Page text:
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Exploring Los Cerritos’ Cultural History

The Dolphin Fountain in front of Cerritos City Hall. Photo courtesy Alley Union, CC0 Creative Commons

 

When I travel abroad, people usually ask me where I’m from, to which I reply, I’m from Los Angeles. The first thing they say is what is Hollywood like? They don’t realize that LA is a sprawling city of almost 5,000 square miles and home to nearly 4 million people. Our particular area of Los Cerritos is pivotal to the development of Los Angeles, virtually the geographic center of the Los Angeles Basin. If ever a tourist wanted to ask about us, it would be a lot easier if we could show them this summary of fun facts about its rich cultural history.

King Carlos III

At one time, the entire area was owned by one lone Spanish soldier, José Manuel Nieto. As the story goes, when Spanish explorers arrived here as part of their mission to explore the New World in the 16th century, they settled here calling it home. After some time, a soldier named Jose Manuel Nieto, who was part of the Gaspar de Portolà expedition of 1769, received 300,000 acres by the then-Charles III of Spain in the 18th century as a gift. The area included Cerritos, Long Beach and other surrounding areas. The 300,000 acres was later divided five ways among his heirs.

From Cerritos to the World of Sports

Troy Aikman descended from the Los Cerritos area. A pro football Hall of Famer quarterback for the Dallas Cowboys, he grew up there until the age of 12 and attended Cerritos Elementary before his family moved to Oklahoma.

He went on to play 12 consecutive seasons as quarterback with the Cowboys and led the team to three Super Bowl victories. In 2013, he was honored as the Cerritos Hometown Hero.

Don’t Worry Be Happy

One of the great musical icons of the 20th century, Grammy Award-winning artist Bobby McFerrin was behind such hits as “Don’t Worry Be Happy” attended Cerritos College for a time. There he received his formative education in music under the guidance of soundtrack composer Dave Grusin before later dropping out.

In recent times, he’s experienced a career resurgence, bringing back his mainly isolated choral vocal techniques. His music is a focal point in the Palme d’Or-winning film from 2017, “The Square.”

 

 

Bobby McFerrin attended Cerritos College. Photo courtesy Steve Jurvetson, 2.0 Generic (CC BY 2.0)

 

On Set in Cerritos

Most people don’t know it, but Los Cerritos has been the setting of some of Hollywood’s top film and TV productions. From “American Pie” to “Horrible Bosses” to the hit TV show “Dexter.”

But the one that stands out is the 1992 groundbreaking comedy “Wayne’s World.” This comedy, featuring a then-unknown Mike Myers and Dana Carvey, was set in parts of Los Cerritos. For example, in one of its most famous scenes, the parody of “Bohemian Rhapsody” was filmed in Covina’s Old Town.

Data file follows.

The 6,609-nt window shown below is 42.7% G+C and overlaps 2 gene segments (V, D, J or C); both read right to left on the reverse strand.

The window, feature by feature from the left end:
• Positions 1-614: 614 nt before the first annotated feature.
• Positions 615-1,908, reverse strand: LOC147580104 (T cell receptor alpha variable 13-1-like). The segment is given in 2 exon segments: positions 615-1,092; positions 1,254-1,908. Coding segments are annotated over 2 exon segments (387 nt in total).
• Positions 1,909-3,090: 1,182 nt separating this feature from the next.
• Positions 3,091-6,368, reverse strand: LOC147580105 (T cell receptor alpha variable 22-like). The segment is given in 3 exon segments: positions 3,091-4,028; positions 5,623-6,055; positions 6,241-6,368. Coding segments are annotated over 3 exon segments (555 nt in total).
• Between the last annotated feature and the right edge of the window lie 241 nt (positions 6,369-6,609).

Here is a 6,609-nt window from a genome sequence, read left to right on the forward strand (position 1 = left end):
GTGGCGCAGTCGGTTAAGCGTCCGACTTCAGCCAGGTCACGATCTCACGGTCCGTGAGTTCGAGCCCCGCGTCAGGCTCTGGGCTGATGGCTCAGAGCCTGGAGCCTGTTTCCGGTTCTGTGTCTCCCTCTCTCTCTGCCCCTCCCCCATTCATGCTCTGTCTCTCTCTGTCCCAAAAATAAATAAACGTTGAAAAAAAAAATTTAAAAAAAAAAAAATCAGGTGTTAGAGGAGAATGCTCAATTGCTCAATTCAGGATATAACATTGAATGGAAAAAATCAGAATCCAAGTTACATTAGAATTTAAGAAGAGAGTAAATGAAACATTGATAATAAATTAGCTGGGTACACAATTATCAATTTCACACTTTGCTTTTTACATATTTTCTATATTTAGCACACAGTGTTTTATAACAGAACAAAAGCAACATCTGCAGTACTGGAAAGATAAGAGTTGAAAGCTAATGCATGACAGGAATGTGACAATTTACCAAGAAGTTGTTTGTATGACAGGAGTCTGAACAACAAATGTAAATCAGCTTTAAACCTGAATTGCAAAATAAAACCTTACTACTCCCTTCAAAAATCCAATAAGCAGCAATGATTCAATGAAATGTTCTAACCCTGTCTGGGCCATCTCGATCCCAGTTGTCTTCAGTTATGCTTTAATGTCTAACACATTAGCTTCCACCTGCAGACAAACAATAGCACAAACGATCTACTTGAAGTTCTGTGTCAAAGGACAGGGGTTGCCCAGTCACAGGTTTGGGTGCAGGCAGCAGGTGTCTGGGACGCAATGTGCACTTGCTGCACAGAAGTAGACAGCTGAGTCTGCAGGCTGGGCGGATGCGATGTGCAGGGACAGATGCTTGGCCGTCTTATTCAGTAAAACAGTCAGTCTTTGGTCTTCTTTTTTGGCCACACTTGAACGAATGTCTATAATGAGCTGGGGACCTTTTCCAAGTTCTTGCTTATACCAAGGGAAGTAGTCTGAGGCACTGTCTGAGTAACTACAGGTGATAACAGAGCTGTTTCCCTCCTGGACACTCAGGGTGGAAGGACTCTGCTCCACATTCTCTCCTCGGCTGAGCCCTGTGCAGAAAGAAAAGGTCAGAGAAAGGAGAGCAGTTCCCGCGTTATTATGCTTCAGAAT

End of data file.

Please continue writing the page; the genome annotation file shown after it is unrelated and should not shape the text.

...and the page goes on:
Playing Cards in Los Cerritos

Not many people know this, but Los Cerritos is home to one of the top card-carrying casinos in all of California: Gardens Casino, based out of Hawaiian Gardens.

It’s very popular for only offering card games like blackjack and poker. Formerly housed under a large tent at almost 60,000 square feet, in 2016, it underwent a renovation for $90 million and expanded to 200,000 ft.

Its general manager, Ron Sarabi, is striving to make it the best place to play cards in LA, and he’s doing a good job; Time Out has voted it as one of the best places to enjoy poker and blackjack in Los Angeles.

That said, if you’re far from the Gardens Casino or want more than card games, there are plenty of other online avenues you could try, including ones with special offers to get you started.

Powering America from Cerritos

Los Angeles is by far the most energy-conscious city in the nation; it has the highest rate of installed solar-powered units of any town in America. But little do people know, Cerritos played a significant part in that. In 1978, Cerritos built the nation’s first solar-heated City Hall complex with 1,408 square feet of solar collection panels on the roof. Today, it provides up to 95 percent of the hot water for the City Hall.

Apart from its rich cultural history, what makes Cerritos so enjoyable is that today it is home to many diverse ethnicities, including Asian Indian, Chinese and Korean communities. There is also an abundance of world-class performing arts centers and recreational parks.

Though there are many towns and cities across the Los Angeles — 88 to be precise — Los Cerritos is one that represents the best of what the area has to offer. If any tourists ever come through Hollywood, I will always tell them to stop by and visit Cerritos; they won’t regret it.

 

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